Excerpts from The Dayton Herald. Tuesday, March 19, 1895.
Leila Thruston Mead, the ten-year-old daughter of Col. and Mrs. Harry E. Mead died while under Christian Science treatment at the residence of John R. Hatten and his wife at 1068 South Brown Street (now the parking lot of the Old Hickory Restaurant). The girl was given no medicine, only the “science” applied.
On Tuesday, March 19, Dayton’s Police Chief Thomas Farrell had Hatten and his wife arrested on charges of manslaughter pending an autopsy that was held on the body at the vault in Woodland Cemetery by Coroner Lee Corbin.
Dr. Irvin C. Souders who was president of the Dayton Humane Society was appealed to and urged to take action in the case of Leila Mead, both in relation to the treatment which she received at the hands of Mr. and Mrs. Hatten’s Christian Science institution, and to prevent a recurrence of wrong doing by allowing a helpless victim of disease to die without making an effort to preserve life by medical treatment. The society was forced to wait on results of the autopsy and word from the authorities.
Excerpts from The Dayton Herald. Wednesday, March 20, 1895.
The parents of Leila Mead were devout believers in the society but negative public opinion in Dayton reached a fever pitch after the death of this innocent girl.
The Herald was given the following information about Christian Science. Their philosophy is that the body and all its functions and organs are entirely within the control of the mind, and that the cause of illness is directly or indirectly the result of mental actions. To believe that you are ill or in pain is certain to produce the illness or pain, and that bodily states and mental states are the results of moral states. The person who is free from sin is free from disease, and everyone is free from sin who persistently denies the existence of sin in himself or in others.
Col. and Mrs. Harry E. Mead, parents of Leila, and Mrs. Eliza Thruston Houk, grandmother of Leila and widow of the late Hon. George W. Houk were acknowledged leaders of the society in Dayton. Claim was made in many cases of disease, chronic and other, that they had been cured by Christian Science and by the society in Dayton.
Mr. and Mrs. John Hatten fled to Springfield after the death of the child but were apprehended, placed under arrest on the charges of manslaughter and brought back to Dayton. They claimed that they called on the Mead home to “treat” the child but later took her to their own home. No medicine was given and they fed her only beef tea and water. The pair made several attempts to secure bail without success until Mr. and Mrs. Mead, the parents of the dead child, bailed the Hatten’s out of custody for $2,000.
On the morning of March 20th, an autopsy was performed at Woodland Cemetery. Coroner Lee Corbin was present. Doctor Negley conducted the autopsy, assisted by Dr. Dupuy. Dr. Goodhue and two male relatives of the child were present although Dr. Corbin ordered them to leave the room.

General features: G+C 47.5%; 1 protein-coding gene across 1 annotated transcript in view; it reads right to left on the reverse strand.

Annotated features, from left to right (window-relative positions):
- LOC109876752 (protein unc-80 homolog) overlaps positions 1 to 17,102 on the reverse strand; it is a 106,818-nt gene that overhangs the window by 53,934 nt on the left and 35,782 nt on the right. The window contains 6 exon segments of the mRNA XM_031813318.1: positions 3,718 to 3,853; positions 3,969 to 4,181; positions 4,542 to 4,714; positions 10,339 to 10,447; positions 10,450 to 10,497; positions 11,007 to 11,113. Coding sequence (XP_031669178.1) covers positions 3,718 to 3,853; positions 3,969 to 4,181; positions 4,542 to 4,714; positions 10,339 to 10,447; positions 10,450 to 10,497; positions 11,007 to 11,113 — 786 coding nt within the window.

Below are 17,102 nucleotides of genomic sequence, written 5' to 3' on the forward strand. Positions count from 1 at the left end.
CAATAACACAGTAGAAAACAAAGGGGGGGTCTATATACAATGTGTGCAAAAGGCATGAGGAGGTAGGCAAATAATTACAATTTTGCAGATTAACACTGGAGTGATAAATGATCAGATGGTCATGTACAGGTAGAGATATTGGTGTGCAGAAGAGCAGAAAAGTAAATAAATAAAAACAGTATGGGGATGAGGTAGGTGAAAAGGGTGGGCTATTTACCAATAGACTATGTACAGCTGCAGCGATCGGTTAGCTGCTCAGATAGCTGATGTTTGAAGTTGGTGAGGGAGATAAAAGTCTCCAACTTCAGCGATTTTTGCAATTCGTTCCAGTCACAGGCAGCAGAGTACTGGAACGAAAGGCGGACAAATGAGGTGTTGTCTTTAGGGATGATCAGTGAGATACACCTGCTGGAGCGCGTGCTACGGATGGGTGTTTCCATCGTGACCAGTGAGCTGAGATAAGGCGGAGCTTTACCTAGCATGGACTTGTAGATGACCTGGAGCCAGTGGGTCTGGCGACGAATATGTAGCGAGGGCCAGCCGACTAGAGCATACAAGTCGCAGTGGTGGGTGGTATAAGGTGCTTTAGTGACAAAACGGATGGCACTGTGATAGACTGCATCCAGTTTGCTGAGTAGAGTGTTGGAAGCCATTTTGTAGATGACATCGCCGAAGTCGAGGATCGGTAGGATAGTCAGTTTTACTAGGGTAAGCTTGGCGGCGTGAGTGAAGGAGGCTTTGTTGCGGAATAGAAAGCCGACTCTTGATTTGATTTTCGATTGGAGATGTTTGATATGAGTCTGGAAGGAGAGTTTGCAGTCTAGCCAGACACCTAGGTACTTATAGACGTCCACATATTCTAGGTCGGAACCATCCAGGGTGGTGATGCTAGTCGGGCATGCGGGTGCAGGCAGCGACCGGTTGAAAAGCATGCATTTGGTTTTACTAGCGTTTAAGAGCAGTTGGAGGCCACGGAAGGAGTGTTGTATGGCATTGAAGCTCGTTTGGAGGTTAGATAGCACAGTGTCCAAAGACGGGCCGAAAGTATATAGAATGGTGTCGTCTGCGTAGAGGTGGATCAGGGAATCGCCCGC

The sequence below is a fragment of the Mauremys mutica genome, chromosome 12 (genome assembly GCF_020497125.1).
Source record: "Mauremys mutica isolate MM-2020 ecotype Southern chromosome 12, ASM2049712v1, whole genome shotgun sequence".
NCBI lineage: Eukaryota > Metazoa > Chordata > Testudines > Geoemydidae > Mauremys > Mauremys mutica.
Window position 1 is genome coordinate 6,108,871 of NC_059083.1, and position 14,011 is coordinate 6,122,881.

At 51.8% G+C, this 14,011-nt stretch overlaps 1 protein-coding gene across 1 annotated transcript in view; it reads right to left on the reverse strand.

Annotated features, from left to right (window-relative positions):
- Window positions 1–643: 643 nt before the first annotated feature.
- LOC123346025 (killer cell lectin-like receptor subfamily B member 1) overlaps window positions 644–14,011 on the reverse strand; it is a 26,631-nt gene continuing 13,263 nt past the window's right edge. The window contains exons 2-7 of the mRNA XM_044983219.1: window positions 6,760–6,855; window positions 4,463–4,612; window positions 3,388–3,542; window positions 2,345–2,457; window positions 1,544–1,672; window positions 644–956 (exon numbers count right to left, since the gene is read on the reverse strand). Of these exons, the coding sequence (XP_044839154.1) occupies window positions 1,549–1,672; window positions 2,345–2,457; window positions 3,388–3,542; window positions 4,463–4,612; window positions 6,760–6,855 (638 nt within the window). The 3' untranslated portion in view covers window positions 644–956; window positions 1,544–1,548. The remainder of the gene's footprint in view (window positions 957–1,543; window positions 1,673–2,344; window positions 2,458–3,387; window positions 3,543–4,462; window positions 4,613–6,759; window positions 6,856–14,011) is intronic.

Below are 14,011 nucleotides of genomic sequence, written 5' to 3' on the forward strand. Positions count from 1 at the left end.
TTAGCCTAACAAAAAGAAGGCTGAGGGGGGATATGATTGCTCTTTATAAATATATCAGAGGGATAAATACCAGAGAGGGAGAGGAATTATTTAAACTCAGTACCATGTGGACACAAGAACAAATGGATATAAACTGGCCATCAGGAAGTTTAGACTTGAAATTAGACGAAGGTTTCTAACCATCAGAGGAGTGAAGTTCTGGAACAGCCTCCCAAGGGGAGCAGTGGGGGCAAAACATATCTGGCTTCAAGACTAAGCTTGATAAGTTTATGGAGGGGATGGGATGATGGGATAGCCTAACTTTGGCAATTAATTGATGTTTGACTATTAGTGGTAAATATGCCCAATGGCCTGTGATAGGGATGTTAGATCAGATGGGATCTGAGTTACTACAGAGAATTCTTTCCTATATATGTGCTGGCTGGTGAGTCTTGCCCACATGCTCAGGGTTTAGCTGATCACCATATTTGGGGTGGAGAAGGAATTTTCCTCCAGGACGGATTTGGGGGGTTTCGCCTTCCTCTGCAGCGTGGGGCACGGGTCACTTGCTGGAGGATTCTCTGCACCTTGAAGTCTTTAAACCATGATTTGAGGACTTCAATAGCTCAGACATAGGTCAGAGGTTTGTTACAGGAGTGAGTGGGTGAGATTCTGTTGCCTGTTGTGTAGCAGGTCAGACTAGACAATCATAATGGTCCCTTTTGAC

The autopsy was sketchy at best. While the abdomen and bowels were examined, they did not open the chest nor examine the lungs or heart. They found no trace of typhoid fever but stated they found the brain to be diseased by tubercular meningitis. In other words, a consumption of the brain. While many doctors believed that people could survive the ailment, others believed it to be incurable. Dr. Corbin was very guarded in his statements and his answers were unsatisfactory to many. Dr. Corbin believed in the diagnosis of tubercular meningitis and said that he thought she would not have had long to live anyways. On the other hand, Dr. Negley said that there were cases on record in which cures had taken effect and added that there was some doubt to the correct original diagnosis. Later Dr. Corbin admitted that the child’s life might have been prolonged had the proper treatment been applied.
Leila Mead is listed as Eliza Mead in Woodland Cemetery records. Her death date is listed as March 1895 and her burial date as April 16, 1895. She is located with the Mead Family in Section 101 Lot 1538.
You can visit the gravesite of Leila Mead and all of the other people on the History, Mystery, Mayhem and Murder Tour at Woodland Cemetery by going to our Tour page and downloading our Woodland Mobile App.
Woodland Cemetery, founded in 1841, is one of the nation’s oldest rural garden cemeteries and a unique cultural, botanical and educational resource in the heart of Dayton, Ohio. It is the final resting place of the Wright Brothers, Erma Bombeck, Paul Laurence Dunbar, Charles F. Kettering, John H. Patterson, Gov. James M. Cox, George P. Huffman, George H. Mead, and Levi and Matilda Stanley, King and Queen of the Gypsy’s and more than 111,000 others who made it great in Dayton.
Woodland Cemetery and Arboretum is located at 118 Woodland Avenue off of Brown Street near the University of Dayton Campus. The Cemetery and Arboretum are open daily from 8 am to 6 pm and until 7 pm during Daylight Saving Time. The Mausoleum is open daily from 9 am to 5 pm. For more information, call 937-228-3221 or visit the Woodland Cemetery and Arboretum website.